Chinese online shoppers least aware of privacy [China Daily: Hong Kong Edition]
(China Daily: Hong Kong Edition Via Acquire Media NewsEdge) Chinese online shoppers have least awareness of privacy in the world, an industry survey has revealed.
Although 68 percent of Chinese users have experienced data breach, many do not take the steps needed to protect their privacy, said EMC Corp, the company behind the survey.
"The overall confidence in online privacy is low in China," the report said, adding that about 70 percent Chinese online users said they have less privacy now than a year ago. That compares to the global average of 59 percent.
"The unprecedented potential of cloud computing and big data to drive commerce and societal advancement rests on a foundation of trust. Individuals need to know that their data not only is secure, but that its privacy is protected," said Jeremy Burton, head of EMC's Information Infrastructure sector.
Nearly 80 percent of customers in China expect maintaining privacy will get more difficult in the next five years, said EMC.
The report came after the US company surveyed about 15,000 respondents across 15 economies, including China, the US, Germany, India and Russia, in August 2013.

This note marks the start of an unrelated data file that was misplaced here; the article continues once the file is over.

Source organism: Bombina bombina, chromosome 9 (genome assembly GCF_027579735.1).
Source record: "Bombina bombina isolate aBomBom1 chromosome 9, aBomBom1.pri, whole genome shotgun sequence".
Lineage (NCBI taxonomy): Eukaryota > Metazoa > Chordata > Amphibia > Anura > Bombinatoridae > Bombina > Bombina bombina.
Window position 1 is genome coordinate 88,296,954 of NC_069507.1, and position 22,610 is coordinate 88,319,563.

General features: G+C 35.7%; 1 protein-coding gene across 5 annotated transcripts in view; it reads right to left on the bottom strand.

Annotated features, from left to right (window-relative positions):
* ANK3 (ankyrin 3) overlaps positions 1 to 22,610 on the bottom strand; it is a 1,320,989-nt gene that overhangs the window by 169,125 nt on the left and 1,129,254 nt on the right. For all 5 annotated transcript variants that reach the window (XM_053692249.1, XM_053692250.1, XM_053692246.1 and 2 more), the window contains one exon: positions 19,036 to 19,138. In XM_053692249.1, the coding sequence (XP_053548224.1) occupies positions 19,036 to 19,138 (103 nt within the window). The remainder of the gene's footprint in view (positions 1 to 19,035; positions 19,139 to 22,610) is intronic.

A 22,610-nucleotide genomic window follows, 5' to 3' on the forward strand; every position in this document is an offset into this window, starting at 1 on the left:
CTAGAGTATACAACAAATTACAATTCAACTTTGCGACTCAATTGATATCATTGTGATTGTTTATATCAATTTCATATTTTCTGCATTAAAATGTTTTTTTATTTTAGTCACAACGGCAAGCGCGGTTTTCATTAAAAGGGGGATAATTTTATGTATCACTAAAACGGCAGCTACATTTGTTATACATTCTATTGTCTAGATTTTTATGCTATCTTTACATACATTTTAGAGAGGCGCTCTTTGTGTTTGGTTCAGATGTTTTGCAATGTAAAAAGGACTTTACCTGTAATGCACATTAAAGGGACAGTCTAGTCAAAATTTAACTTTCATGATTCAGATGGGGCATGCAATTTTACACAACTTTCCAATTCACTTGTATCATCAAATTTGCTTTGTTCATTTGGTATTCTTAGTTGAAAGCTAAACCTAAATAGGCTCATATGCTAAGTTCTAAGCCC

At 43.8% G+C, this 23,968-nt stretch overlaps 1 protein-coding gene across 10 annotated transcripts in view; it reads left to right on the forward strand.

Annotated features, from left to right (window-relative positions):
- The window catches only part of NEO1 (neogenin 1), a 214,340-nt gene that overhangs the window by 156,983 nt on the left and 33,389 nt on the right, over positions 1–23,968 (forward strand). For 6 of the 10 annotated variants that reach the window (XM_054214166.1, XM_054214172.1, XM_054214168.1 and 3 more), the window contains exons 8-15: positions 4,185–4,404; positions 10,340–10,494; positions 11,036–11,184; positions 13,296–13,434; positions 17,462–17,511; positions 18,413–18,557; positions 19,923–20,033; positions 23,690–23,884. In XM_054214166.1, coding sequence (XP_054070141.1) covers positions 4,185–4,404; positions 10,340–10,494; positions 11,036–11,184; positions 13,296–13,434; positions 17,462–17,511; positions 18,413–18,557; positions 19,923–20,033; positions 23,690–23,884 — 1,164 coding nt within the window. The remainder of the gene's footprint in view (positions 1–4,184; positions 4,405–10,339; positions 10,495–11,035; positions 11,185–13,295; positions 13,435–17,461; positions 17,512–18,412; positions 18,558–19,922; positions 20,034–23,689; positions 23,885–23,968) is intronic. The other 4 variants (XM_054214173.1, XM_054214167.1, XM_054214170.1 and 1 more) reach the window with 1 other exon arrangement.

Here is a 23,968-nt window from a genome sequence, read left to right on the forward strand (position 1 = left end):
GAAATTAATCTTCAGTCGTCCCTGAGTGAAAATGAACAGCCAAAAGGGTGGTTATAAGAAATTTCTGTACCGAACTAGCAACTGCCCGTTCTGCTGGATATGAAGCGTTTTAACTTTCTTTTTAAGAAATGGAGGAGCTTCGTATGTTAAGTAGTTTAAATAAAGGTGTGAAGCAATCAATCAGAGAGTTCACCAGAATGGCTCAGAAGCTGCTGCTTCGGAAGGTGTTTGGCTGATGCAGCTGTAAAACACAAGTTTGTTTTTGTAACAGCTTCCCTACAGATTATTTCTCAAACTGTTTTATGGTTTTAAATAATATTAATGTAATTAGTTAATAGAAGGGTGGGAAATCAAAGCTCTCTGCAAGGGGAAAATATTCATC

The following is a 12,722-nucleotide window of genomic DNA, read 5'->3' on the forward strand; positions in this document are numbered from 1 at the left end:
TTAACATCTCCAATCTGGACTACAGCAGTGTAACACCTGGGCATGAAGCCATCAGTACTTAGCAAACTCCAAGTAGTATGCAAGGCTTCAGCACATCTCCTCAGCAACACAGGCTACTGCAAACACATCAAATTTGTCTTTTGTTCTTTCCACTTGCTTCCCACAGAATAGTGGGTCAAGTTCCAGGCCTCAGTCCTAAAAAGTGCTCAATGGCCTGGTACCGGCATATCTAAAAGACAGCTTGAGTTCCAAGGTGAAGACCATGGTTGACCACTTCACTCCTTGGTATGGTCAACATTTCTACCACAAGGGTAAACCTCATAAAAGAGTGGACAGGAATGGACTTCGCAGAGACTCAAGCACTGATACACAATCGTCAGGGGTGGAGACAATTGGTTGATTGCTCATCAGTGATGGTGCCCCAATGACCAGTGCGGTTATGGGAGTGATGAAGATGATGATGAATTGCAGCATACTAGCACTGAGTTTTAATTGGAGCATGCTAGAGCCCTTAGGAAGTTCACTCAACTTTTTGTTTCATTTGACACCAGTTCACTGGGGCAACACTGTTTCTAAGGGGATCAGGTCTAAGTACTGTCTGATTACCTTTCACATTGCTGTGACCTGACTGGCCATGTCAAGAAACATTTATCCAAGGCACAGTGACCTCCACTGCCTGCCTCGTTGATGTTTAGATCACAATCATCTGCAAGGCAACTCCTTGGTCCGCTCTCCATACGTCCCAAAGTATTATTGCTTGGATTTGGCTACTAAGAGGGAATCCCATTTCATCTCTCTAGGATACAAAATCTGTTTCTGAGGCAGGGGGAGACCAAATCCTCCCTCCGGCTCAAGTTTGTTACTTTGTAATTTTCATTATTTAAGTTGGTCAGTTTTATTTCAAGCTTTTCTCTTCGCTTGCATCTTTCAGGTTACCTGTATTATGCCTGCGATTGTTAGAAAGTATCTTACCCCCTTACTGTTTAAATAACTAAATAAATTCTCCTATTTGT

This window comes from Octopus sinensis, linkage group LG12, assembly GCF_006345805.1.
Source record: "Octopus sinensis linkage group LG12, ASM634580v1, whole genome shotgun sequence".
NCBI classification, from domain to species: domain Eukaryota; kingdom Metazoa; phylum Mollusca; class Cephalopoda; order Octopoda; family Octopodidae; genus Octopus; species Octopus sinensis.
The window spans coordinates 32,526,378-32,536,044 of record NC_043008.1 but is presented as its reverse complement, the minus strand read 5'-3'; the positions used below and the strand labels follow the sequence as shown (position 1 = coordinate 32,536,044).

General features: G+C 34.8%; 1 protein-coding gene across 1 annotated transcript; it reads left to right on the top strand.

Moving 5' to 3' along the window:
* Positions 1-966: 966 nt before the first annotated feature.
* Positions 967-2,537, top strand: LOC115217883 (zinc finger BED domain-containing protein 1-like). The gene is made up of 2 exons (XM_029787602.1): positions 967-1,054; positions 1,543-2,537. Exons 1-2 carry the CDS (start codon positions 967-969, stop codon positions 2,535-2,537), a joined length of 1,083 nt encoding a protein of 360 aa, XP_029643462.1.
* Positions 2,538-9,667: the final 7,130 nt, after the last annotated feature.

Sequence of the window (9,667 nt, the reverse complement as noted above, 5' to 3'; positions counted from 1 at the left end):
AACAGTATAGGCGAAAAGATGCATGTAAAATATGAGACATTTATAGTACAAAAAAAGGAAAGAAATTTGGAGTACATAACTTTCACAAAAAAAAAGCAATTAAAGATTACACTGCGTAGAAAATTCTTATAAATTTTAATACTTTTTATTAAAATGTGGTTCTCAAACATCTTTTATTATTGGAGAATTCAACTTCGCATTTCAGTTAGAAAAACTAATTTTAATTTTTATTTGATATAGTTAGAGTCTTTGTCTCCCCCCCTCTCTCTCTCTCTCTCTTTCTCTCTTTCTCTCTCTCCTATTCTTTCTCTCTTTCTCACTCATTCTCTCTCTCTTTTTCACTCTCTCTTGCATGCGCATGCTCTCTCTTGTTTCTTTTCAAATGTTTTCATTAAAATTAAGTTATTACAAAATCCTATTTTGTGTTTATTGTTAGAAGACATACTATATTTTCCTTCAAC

Chinese customers are more likely to trade privacy for greater online convenience, the report shows.
Only 45 percent Chinese respondents consider trading privacy for online convenience a bad deal. That compares to the global average of 51 percent, the survey reveals.
The nation' growing online commerce business lured more than 300 million Chinese to shop online as of last year, according to statistics from China Internet Network Information Center.
Wide adoption of smartphones also pushed online purchases from mobile end.
In the first quarter of this year, turnover for business-to-customer retail neared 190 billion yuan ($30 billion) as mobile shopping surged, said Beijing-based research company Analysys International.
"The survey is a warning call that the idea of transparency, fairness, safe online behavior and trustworthy use of personal data must be shared by business, governments and individuals alike," said Burton.
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